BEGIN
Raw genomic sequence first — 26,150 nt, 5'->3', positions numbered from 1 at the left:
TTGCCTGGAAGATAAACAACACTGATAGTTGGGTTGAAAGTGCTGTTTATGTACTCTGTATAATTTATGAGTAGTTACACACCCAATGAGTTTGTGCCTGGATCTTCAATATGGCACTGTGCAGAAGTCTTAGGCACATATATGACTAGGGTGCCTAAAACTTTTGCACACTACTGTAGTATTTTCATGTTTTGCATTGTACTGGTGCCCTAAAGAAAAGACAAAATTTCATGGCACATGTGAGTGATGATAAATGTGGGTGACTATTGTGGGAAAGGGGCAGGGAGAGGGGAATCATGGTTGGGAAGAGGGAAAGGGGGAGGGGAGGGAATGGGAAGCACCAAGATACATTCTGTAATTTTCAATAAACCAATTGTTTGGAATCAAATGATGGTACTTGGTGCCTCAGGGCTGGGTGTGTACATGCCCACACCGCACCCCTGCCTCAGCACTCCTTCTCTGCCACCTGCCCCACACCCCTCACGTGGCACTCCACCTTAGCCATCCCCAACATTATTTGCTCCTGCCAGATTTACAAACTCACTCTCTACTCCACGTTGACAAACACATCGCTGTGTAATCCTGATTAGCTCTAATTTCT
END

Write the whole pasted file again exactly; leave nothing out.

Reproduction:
Raw genomic sequence first — 26,150 nt, 5'->3', positions numbered from 1 at the left:
TTGCCTGGAAGATAAACAACACTGATAGTTGGGTTGAAAGTGCTGTTTATGTACTCTGTATAATTTATGAGTAGTTACACACCCAATGAGTTTGTGCCTGGATCTTCAATATGGCACTGTGCAGAAGTCTTAGGCACATATATGACTAGGGTGCCTAAAACTTTTGCACACTACTGTAGTATTTTCATGTTTTGCATTGTACTGGTGCCCTAAAGAAAAGACAAAATTTCATGGCACATGTGAGTGATGATAAATGTGGGTGACTATTGTGGGAAAGGGGCAGGGAGAGGGGAATCATGGTTGGGAAGAGGGAAAGGGGGAGGGGAGGGAATGGGAAGCACCAAGATACATTCTGTAATTTTCAATAAACCAATTGTTTGGAATCAAATGATGGTACTTGGTGCCTCAGGGCTGGGTGTGTACATGCCCACACCGCACCCCTGCCTCAGCACTCCTTCTCTGCCACCTGCCCCACACCCCTCACGTGGCACTCCACCTTAGCCATCCCCAACATTATTTGCTCCTGCCAGATTTACAAACTCACTCTCTACTCCACGTTGACAAACACATCGCTGTGTAATCCTGATTAGCTCTAATTTCT